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NASA: Saturn Moon Enceladus Could Host Alien Life

By Ana Verayo, | April 14, 2017

This illustration shows Cassini diving through the Enceladus plume in 2015. (NASA/JPL-Caltech)

This illustration shows Cassini diving through the Enceladus plume in 2015. (NASA/JPL-Caltech)

NASA has announced that alien life might exist on one of Saturn's moons, Enceladus. Scientists have suggested in past studies that Enceladus might host life since a subsurface ocean covers the entire moon. Apart from this, new research has also revealed the presence of chemical energy that can breed microbial life.

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Enceladus is covered with an icy shell, but the ocean underneath its surface ejects plumes of water, similar to geysers here on Earth. In this new study, NASA mission scientists have obtained the best evidence yet of potential life on this otherwise icy moon, based on data collected by NASA Saturn spacecraft Cassini which is currently orbiting the ringed planet.

Cassini's new findings revealed that a huge plume of water was being emitted from the surface of Enceladus and the spacecraft was able to take measurements and readings, beaming this precious data back to Earth.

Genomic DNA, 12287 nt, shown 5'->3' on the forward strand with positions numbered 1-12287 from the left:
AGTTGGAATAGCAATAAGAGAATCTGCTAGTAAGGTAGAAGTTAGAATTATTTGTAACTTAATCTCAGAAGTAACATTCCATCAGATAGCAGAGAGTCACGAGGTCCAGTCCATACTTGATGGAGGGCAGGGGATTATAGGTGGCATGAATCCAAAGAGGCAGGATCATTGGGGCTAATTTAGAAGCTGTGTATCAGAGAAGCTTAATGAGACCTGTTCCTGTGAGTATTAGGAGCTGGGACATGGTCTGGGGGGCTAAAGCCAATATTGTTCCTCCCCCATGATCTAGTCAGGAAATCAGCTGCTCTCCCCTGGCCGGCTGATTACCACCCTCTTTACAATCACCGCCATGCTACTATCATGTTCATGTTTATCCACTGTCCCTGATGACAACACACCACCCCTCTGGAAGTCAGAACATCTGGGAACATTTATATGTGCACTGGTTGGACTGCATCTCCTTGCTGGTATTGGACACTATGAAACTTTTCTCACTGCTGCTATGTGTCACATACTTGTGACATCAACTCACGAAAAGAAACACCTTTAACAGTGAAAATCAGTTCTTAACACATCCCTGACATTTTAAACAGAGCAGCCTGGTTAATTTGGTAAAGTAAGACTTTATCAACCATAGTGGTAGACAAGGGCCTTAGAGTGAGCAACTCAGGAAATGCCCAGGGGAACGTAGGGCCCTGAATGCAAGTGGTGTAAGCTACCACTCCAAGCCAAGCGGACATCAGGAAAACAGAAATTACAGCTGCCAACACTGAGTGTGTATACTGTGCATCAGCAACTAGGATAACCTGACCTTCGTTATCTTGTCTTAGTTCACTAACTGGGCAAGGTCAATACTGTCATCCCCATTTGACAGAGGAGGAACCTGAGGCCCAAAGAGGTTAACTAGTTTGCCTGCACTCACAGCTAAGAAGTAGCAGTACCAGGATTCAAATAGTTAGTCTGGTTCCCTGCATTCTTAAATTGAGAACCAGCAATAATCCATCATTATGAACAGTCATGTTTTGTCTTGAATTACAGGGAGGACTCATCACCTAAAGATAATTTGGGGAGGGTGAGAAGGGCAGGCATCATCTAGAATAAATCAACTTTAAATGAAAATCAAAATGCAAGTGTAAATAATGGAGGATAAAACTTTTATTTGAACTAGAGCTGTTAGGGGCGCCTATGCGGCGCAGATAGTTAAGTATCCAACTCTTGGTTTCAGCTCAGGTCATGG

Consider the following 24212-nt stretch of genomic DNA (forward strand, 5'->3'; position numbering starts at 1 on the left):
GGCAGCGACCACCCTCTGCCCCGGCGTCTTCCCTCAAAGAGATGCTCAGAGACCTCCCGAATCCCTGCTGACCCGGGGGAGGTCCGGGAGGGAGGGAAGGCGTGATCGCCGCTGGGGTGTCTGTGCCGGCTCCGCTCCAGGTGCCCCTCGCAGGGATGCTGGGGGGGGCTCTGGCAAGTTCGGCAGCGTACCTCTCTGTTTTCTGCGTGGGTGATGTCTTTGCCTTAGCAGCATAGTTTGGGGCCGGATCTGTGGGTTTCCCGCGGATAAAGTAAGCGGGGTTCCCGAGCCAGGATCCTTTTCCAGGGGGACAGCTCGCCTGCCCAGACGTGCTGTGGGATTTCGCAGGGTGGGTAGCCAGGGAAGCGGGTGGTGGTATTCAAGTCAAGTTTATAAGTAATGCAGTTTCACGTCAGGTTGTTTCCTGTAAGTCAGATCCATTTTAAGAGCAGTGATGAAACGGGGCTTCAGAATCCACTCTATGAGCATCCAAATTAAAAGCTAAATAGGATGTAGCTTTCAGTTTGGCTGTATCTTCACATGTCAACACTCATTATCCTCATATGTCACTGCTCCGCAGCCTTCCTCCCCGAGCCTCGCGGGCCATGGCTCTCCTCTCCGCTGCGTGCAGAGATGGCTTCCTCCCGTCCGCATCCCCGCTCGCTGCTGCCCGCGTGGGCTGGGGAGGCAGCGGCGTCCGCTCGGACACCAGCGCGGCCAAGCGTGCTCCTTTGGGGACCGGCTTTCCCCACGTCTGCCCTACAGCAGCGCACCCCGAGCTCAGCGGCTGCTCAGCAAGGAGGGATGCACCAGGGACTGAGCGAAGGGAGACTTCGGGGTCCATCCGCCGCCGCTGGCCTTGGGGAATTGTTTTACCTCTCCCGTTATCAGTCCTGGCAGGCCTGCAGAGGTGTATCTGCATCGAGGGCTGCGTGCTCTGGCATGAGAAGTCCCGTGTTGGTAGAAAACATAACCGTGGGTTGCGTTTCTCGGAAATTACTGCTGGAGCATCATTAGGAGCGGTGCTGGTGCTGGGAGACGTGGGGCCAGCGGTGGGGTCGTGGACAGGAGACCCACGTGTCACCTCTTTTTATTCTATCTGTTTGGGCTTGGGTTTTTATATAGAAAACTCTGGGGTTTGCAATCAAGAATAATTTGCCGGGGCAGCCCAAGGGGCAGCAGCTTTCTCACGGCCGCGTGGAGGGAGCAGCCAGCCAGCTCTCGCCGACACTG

Furthermore, Cassini mission scientists were able to detect molecular hydrogen from those water vapor jets from Saturn's moon. This was apparently caused by hydrothermal activity that is generated by hot rocks and water within the icy crust of Enceladus.

This hydrothermal activity is also present on Earth in hydrothermal vents in the deepest parts of the oceans, formed by volcanism. Ancient life forms on Earth including many organisms today feed on this hydrogen and in turn produce methane, which is also highly likely in Enceladus since this hydrogen detection.

 

This crucial emission is generated by "methanogenesis" where molecular hydrogen and carbon dioxide reacts with each other, producing food for micro organisms in deep, undersea environments on Earth.

For life to exist on other planets, there should be water, organic molecules, and a heat source. Water and organic molecules have already been detected on Enceladus, and now, a source of energy is generating food or fuel as a primary source, that can sustain microbial life.

According to astrobiologist Lewis Dartnell from the University of Westminster, this discovery on Enceladus means that there is a warm and wet environment under this moon and a very important fuel or energy source for ecosystems to thrive in.

Further studies will determine and confirm this alien ecosystem in Enceladus, but the key finding here is there is a direct observation of this energetic process that is capable of fueling alien life.

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